Paul had been working all day in the barn, sweaty and tired when he reached in his pocket in hopes suppertime was near.

BUT IT WAS GONE! He quickly searched all his other pockets. His watch was gone, lost somewhere in the barn, sometime during the day.

The whole family was called to the search. They scrambled, they raised dust, they searched and shouted back and forth.  "Where do you THINK you may have lost it?" they asked.

"If you THINK I know that, wouldn't you THINK I would be looking there?" he hollered back in sarcastic desperation.

Anxious panic was the order of the search as everything that wasn't attached was moved, turned over or rolled away in hopes the watch was waiting there. Pitchforks cautiously turned over every shock of hay. Animals were moved here, then there, to great discord. Hens' nests were examined but only turned up eggs.

After what seemed like hours, mom called a stop. "Let's quit for the day. It's past suppertime and we are all dirty, tired, frustrated and hungry. We'll look again tomorrow."

At the table, Paul moaned, "It's gone. I know it is."

"Now Paul, it's somewhere. We'll find it," mom promised in a hopeful tone. "Where is Mary?"

The screen door banged shut and Paul turned to admonish his 5-year-old daughter.

"Mary, how many times have I told you not to slam... " But Paul stopped short.

With a big smile on her face, Mary was dangling the precious watch on its chain.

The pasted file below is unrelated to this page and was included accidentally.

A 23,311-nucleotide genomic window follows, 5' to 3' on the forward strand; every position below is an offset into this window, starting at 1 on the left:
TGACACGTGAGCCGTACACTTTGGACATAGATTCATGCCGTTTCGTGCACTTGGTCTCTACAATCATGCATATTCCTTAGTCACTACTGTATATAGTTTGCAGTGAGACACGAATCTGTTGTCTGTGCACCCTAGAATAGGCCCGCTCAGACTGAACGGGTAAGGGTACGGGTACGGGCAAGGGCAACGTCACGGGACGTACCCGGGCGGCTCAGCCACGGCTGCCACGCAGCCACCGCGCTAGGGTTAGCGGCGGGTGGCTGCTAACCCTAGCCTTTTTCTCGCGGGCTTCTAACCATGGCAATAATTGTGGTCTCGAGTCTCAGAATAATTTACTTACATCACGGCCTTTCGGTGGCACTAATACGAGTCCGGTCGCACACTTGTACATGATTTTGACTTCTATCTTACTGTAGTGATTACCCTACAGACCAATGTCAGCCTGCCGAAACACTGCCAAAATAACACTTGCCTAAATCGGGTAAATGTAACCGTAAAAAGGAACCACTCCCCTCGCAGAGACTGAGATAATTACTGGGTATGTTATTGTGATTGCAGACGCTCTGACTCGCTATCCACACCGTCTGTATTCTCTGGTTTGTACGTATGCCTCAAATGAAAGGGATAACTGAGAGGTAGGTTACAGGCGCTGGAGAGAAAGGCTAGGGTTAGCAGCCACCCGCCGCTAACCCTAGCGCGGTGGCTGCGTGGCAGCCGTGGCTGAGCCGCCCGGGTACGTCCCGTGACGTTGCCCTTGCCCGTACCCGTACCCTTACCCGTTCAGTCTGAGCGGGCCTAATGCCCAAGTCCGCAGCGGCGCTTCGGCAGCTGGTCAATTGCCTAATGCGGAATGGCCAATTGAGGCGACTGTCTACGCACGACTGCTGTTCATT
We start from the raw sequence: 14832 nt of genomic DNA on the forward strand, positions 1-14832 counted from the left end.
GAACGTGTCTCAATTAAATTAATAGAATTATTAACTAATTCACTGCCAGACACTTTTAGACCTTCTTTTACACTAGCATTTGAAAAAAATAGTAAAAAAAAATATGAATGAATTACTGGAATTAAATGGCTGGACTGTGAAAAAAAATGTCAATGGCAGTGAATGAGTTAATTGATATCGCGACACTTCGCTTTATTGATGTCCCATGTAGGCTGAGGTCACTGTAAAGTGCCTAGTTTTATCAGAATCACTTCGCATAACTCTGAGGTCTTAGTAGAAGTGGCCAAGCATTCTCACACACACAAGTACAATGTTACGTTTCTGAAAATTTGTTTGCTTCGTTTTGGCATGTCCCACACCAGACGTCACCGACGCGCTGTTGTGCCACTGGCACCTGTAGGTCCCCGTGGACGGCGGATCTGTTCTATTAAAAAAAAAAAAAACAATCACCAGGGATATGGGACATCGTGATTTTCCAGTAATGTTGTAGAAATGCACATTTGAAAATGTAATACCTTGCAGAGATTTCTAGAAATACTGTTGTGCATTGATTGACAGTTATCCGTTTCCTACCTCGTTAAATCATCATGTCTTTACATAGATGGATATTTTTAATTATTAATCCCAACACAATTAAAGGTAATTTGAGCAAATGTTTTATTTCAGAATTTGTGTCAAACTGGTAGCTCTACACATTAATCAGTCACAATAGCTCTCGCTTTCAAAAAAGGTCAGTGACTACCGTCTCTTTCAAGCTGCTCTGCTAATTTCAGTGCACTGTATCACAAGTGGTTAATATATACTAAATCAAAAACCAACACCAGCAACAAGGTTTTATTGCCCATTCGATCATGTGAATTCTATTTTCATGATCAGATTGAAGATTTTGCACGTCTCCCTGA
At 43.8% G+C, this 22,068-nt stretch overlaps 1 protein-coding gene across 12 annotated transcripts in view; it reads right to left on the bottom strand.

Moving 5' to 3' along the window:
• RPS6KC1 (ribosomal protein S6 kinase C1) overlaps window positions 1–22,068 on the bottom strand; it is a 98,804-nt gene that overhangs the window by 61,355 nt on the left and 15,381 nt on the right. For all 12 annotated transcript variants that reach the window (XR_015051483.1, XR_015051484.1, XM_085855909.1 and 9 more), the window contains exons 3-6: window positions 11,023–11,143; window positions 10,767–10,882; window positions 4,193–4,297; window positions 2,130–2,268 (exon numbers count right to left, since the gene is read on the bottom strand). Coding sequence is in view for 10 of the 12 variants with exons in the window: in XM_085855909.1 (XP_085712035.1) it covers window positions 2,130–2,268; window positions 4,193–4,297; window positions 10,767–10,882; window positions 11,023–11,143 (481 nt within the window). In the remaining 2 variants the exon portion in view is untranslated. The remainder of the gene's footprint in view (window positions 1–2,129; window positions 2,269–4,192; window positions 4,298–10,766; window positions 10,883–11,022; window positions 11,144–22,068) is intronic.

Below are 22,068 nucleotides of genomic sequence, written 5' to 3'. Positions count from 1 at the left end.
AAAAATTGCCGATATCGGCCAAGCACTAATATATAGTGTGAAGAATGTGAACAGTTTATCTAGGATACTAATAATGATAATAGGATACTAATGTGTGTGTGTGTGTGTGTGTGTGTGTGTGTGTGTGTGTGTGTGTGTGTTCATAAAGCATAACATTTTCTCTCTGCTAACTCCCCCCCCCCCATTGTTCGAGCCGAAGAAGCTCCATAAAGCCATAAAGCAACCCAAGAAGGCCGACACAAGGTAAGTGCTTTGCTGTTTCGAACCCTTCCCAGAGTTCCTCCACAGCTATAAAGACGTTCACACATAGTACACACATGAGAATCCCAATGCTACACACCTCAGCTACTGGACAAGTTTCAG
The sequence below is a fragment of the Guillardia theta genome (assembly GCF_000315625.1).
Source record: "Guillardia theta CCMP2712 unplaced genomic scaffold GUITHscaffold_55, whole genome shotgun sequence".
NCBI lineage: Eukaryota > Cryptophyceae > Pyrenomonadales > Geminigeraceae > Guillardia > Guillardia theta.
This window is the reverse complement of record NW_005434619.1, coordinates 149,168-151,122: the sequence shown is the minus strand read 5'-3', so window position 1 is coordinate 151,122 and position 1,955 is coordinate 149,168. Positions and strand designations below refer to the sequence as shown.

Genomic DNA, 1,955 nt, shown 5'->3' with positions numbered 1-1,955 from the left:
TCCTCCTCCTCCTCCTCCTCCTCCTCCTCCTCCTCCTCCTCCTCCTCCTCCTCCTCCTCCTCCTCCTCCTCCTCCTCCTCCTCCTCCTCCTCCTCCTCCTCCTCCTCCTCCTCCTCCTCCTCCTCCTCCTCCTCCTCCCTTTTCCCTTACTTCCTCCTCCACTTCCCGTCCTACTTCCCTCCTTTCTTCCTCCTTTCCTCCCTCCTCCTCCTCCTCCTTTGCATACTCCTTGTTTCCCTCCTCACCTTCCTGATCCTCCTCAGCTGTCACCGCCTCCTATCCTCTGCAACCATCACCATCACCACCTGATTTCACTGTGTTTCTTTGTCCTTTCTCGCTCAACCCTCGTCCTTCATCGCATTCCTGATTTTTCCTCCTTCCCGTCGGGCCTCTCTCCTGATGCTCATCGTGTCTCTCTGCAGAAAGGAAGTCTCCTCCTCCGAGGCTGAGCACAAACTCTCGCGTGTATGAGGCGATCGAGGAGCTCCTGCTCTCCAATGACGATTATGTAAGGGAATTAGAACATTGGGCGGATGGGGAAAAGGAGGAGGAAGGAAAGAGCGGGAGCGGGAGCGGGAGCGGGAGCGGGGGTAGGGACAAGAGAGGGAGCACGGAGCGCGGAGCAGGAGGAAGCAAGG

Everyone rose and cheered. "But where," Paul asked, "and how did you find it?"

"After everyone left," Mary explained, "the dust settled and the animals quieted, I sat on that hay bale in the center of the barn and listened real hard. Then I heard a tiny tick-tocking near the chicken feed. You know that space beside the post...  the one that drops into that split in the floor? That's where it was hiding."

Mary listened, because she could. She just listened.

Don't you sometimes wonder what we might learn if we just listened more instead of thinking about what we are going to say when it is our turn to talk? We might actually remember the name of the person we were just introduced to.

In today's world, everyone talks all the time. Social media demands it and we all have something vitally important to say it seems.  We are bombarded by commercials telling us things we choose to tune out. Ordinary conversations carry on with one response overlapping the other. Politicians incite us with no chance to respond other than "Well that's for sure," or "Gimmie a break!" Forced listening creates a habit of accepting coercion without thought.

Where is the intelligence in all of that? Well programed robots are ruling the world... and we are becoming them.

I like to listen. I have learned a great deal from listening carefully. 
Most people never listen. 
Ernest Hemingway

One advantage in talking to yourself is that you know
 at least somebody's listening.
Franklin P. Jones

One of the most sincere forms of respect is 
actually listening to what another has to say.